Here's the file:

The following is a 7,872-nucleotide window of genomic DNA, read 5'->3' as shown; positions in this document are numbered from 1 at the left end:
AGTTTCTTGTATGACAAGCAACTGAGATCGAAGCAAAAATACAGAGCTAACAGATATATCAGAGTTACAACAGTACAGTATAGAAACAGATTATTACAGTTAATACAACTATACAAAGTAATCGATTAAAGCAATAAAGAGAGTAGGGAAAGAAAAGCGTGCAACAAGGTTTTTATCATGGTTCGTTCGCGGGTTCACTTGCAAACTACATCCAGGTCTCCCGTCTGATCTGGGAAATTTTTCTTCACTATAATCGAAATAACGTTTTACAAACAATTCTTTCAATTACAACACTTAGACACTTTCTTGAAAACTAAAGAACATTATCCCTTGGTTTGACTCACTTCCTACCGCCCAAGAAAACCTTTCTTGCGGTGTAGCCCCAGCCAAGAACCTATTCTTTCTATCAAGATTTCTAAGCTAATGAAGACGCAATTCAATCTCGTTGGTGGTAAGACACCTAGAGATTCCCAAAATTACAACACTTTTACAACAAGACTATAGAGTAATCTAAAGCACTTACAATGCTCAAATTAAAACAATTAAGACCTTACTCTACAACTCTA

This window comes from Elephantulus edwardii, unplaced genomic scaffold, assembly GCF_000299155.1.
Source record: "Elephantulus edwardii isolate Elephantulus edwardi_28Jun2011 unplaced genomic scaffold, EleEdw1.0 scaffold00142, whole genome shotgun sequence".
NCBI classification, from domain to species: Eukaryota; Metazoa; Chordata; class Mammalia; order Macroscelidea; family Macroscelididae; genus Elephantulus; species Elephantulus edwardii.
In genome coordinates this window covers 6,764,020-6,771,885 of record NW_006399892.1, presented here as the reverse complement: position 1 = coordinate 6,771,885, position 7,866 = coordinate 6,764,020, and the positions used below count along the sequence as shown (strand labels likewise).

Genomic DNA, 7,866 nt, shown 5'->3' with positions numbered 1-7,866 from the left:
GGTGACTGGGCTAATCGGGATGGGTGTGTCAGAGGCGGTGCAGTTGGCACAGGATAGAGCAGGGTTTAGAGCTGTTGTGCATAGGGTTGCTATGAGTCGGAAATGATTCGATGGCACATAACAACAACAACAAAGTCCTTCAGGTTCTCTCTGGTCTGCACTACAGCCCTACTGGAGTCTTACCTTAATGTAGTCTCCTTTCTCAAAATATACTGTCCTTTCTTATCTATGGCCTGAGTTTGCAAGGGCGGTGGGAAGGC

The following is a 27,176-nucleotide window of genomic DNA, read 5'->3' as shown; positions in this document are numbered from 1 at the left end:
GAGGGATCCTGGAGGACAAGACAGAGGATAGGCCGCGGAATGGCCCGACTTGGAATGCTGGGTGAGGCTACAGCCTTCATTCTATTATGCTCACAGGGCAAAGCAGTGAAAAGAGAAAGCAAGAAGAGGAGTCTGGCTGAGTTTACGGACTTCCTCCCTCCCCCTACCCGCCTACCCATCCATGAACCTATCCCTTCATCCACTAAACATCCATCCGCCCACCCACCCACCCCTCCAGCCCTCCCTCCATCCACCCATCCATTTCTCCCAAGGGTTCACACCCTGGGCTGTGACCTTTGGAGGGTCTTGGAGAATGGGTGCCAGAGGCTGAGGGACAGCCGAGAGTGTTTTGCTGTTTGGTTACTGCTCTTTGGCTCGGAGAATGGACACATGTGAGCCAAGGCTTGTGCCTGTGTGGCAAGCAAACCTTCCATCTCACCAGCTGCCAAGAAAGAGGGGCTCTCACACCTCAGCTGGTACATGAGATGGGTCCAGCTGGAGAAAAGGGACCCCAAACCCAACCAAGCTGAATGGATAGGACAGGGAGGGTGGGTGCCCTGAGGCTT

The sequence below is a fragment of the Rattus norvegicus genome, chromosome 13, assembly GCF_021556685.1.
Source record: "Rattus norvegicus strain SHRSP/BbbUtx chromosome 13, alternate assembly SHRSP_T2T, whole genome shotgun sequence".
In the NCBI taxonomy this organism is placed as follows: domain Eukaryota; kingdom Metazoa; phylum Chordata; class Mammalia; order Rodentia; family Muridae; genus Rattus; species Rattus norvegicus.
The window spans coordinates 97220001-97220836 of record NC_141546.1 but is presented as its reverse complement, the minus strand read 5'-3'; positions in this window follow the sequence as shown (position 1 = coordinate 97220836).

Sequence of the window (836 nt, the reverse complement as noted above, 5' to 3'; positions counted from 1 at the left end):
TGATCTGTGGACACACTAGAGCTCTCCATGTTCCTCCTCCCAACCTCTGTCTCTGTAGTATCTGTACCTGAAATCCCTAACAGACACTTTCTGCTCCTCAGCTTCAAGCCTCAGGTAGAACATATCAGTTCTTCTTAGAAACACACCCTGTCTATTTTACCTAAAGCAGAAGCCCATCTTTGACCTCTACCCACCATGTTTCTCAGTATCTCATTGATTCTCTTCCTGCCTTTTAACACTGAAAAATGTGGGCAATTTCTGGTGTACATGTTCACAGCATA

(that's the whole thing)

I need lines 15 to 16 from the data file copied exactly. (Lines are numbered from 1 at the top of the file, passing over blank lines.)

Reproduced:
Sequence of the window (836 nt, the reverse complement as noted above, 5' to 3'; positions counted from 1 at the left end):
TGATCTGTGGACACACTAGAGCTCTCCATGTTCCTCCTCCCAACCTCTGTCTCTGTAGTATCTGTACCTGAAATCCCTAACAGACACTTTCTGCTCCTCAGCTTCAAGCCTCAGGTAGAACATATCAGTTCTTCTTAGAAACACACCCTGTCTATTTTACCTAAAGCAGAAGCCCATCTTTGACCTCTACCCACCATGTTTCTCAGTATCTCATTGATTCTCTTCCTGCCTTTTAACACTGAAAAATGTGGGCAATTTCTGGTGTACATGTTCACAGCATA